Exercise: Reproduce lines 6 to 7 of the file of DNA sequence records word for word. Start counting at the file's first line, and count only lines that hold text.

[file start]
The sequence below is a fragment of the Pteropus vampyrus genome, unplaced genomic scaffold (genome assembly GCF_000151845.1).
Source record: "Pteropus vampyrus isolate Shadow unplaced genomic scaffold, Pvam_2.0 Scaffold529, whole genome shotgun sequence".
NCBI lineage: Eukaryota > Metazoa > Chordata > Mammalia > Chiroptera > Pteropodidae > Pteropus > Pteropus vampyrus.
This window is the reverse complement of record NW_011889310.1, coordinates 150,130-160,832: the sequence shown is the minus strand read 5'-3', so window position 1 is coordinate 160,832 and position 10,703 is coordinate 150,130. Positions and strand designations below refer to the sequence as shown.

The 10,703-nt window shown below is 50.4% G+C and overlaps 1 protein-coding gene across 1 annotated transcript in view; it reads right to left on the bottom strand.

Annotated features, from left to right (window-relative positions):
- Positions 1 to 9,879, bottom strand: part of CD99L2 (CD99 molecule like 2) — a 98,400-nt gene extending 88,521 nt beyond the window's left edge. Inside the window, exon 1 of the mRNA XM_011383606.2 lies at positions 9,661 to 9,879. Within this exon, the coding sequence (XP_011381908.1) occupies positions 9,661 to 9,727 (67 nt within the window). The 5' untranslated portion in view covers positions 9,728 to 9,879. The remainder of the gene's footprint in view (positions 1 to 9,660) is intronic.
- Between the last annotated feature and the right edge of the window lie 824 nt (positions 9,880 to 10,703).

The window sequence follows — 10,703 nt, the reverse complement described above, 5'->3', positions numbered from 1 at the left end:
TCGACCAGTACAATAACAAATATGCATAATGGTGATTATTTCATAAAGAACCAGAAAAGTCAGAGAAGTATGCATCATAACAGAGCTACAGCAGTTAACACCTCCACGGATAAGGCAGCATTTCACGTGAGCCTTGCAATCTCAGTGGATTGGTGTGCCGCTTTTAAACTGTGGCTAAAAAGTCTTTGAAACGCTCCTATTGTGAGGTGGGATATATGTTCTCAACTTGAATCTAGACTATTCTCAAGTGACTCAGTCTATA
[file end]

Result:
Annotated features, from left to right (window-relative positions):
- Positions 1 to 9,879, bottom strand: part of CD99L2 (CD99 molecule like 2) — a 98,400-nt gene extending 88,521 nt beyond the window's left edge. Inside the window, exon 1 of the mRNA XM_011383606.2 lies at positions 9,661 to 9,879. Within this exon, the coding sequence (XP_011381908.1) occupies positions 9,661 to 9,727 (67 nt within the window). The 5' untranslated portion in view covers positions 9,728 to 9,879. The remainder of the gene's footprint in view (positions 1 to 9,660) is intronic.